Jung At Heart...Of Darkness

By Collin Souter
Posted 04/07/01 17:15:41

After a press screening for his latest movie 'Blow,' director Ted Demme hosted a press conference where he discussed his future, the impending writers and actors strike and the REAL George Jung. WARNING: SPOILERS!

This could very well be one of the darkest times for filmmaker Ted Demme. Not only does he have “Blow,” a harsh drama about the life of notorious drug smuggler George Jung to promote, but he has to do it in the wake of a hugely successful drug film (“Traffic”), he will have a mini-premier of the film in Otisville Prison and he can’t help but feel a little edgy with the whole actors/writers strike lurking on the horizon.

“I’m flipping out over it,” Demme says. “I’m really angry about it, too. It’s not just the actors, it’s the writers. My personal view--and I’ve been pretty vocal and I’m sure I’m going to get beat up in an alley by some writers--is that I find it highly offensive that they’ve known for over a year that they’re going on strike. ‘We’re striking!’ Well, how are you going on strike? You haven’t even sat at the fucking table to talk about it. It’s like they put this fear into all of Hollywood about how there’s going to be a strike. ‘There’s gonna be a strike. Take any job you can. Take Anaconda 4, because you need it.’”

For now, though, Demme, 36, has to concentrate on his latest movie, “Blow,” a story that spans decades about how George Jung, an average small-town nobody, ended up being Columbian drug cartel Pablo Escobar’s right hand man. Johnny Depp plays George Jung, a man who came from an abusive family and who vowed to never end up as his parents did. Ted Demme read George Jung’s book and bought the rights to it immediately.

“I was completely hooked by the byline of the book on how a small town boy went on to be Pablo Escobar’s right-hand guy and had 100 million cash in 2 years and then lost it all,” he says. “I met the real George in prison and spent about 5-6 hours with the guy and found him intoxicating as a human being. Really funny. Really smart. Really sad. I couldn’t stop thinking about him. I got very judgmental about him when I first met him. I couldn’t get him out of my head. I thought, ‘This must be a good sign.’ It would be a really good challenge as a director to make a story about a classic anti-hero with a lot of sides to him.”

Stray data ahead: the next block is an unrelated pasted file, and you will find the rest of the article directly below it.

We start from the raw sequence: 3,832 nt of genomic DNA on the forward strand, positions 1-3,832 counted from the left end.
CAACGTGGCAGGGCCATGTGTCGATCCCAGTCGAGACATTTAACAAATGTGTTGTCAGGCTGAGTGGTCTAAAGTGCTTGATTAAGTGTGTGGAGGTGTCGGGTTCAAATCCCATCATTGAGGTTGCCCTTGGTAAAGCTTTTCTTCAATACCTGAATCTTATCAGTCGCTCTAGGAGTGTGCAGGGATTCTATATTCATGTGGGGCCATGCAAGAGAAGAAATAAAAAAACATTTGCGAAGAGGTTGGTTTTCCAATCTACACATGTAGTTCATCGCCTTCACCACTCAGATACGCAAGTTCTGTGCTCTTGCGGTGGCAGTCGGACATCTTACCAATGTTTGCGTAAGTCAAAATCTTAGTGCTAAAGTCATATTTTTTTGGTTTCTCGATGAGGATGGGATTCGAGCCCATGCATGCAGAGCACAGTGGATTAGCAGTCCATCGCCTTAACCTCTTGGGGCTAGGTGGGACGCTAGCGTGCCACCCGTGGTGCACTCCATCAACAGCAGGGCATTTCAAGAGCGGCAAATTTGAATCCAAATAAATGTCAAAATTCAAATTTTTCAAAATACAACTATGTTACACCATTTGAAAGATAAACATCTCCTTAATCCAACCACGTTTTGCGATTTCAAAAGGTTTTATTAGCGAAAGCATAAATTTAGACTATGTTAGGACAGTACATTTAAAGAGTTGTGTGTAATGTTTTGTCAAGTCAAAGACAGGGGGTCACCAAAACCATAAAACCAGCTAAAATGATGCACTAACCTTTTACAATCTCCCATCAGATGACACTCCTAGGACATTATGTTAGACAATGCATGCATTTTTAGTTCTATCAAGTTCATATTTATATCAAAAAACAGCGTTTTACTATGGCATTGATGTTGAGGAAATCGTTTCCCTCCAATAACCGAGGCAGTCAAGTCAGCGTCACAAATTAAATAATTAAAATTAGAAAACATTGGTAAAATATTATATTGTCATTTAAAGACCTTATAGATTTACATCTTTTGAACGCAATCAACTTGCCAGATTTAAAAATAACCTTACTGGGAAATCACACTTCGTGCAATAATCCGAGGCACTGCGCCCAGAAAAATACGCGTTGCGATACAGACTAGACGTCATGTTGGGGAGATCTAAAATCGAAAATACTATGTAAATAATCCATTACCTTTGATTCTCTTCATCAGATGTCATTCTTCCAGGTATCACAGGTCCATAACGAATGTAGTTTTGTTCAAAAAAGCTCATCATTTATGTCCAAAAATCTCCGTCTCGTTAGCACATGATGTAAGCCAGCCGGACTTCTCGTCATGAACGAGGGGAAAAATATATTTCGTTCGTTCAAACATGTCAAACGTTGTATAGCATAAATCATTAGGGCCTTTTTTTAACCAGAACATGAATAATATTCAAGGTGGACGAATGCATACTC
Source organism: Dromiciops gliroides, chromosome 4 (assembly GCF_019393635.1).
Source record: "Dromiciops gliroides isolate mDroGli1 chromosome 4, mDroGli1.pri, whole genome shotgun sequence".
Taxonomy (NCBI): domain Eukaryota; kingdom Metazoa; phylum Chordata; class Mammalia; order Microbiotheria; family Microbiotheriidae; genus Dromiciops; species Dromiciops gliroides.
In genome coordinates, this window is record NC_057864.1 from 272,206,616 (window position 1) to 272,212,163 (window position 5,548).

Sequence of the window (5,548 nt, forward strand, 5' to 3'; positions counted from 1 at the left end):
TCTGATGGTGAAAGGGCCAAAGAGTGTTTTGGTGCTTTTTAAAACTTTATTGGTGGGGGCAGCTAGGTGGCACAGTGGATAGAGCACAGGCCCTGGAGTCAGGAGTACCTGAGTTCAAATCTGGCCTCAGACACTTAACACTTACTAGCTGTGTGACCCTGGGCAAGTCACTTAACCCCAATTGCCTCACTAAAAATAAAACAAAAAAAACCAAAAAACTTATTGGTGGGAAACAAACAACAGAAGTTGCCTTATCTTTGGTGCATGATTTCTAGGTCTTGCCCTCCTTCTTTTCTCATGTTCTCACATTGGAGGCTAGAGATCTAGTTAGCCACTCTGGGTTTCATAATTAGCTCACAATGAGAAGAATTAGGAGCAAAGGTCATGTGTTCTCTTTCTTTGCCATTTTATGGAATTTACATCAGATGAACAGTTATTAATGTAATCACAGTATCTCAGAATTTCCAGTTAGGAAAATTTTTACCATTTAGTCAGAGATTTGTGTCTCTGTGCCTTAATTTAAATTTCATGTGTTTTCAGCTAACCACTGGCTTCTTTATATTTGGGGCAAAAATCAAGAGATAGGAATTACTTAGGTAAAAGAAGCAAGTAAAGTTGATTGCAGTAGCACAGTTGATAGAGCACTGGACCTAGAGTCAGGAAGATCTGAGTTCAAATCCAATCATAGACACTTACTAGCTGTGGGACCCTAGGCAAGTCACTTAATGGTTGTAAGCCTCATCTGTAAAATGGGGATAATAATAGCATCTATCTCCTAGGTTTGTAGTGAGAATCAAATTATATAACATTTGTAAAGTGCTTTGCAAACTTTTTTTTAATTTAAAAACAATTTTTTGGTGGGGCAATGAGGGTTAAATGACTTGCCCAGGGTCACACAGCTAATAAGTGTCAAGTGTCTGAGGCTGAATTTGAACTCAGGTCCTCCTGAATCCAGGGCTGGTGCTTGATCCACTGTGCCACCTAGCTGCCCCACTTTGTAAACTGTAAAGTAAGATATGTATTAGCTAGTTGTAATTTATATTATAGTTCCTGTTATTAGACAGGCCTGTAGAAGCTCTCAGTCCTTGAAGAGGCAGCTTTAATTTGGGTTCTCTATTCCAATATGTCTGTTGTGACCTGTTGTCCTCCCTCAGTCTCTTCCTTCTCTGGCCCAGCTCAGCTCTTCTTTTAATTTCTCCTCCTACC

Demme took his cast and crew to Mexico for all the scenes that originally took place in off-limits-to-filmmakers Columbia. For the rest of the cast, Demme looked to a gallery of international unknowns and newcomers. For the first 45 minutes of the movie, George Jung surrounds himself with a motley crew of ready-for-anything pot smugglers. One of them, a flamboyant hairdresser named Derek Foreal, had to be a work of semi-fiction.

“Derek Foreal, his real name is Richard Foreal,” says Demme. “We had to change his name (and Diego Delgado’s name), because we couldn’t find them to get their approval. Derek’s on the run.”
To help him out, Demme chose a master of character creation and disguise, Paul Reubins, also known as the boisterous, gray-suit-and-red-bow-tie-wearing man-child Pee-Wee Herman. Reubins had to face the challenge of creating a real-life character who, for all practical purposes, did not exist.
“We had to create that character from scratch, because we couldn’t find the real guy. And we knew what he looked like, but he wasn’t as fun. And I just told Paul, ‘Look you created my favorite character of all time. Create another one for me,’ and he just went off and really created Derek Forreal.”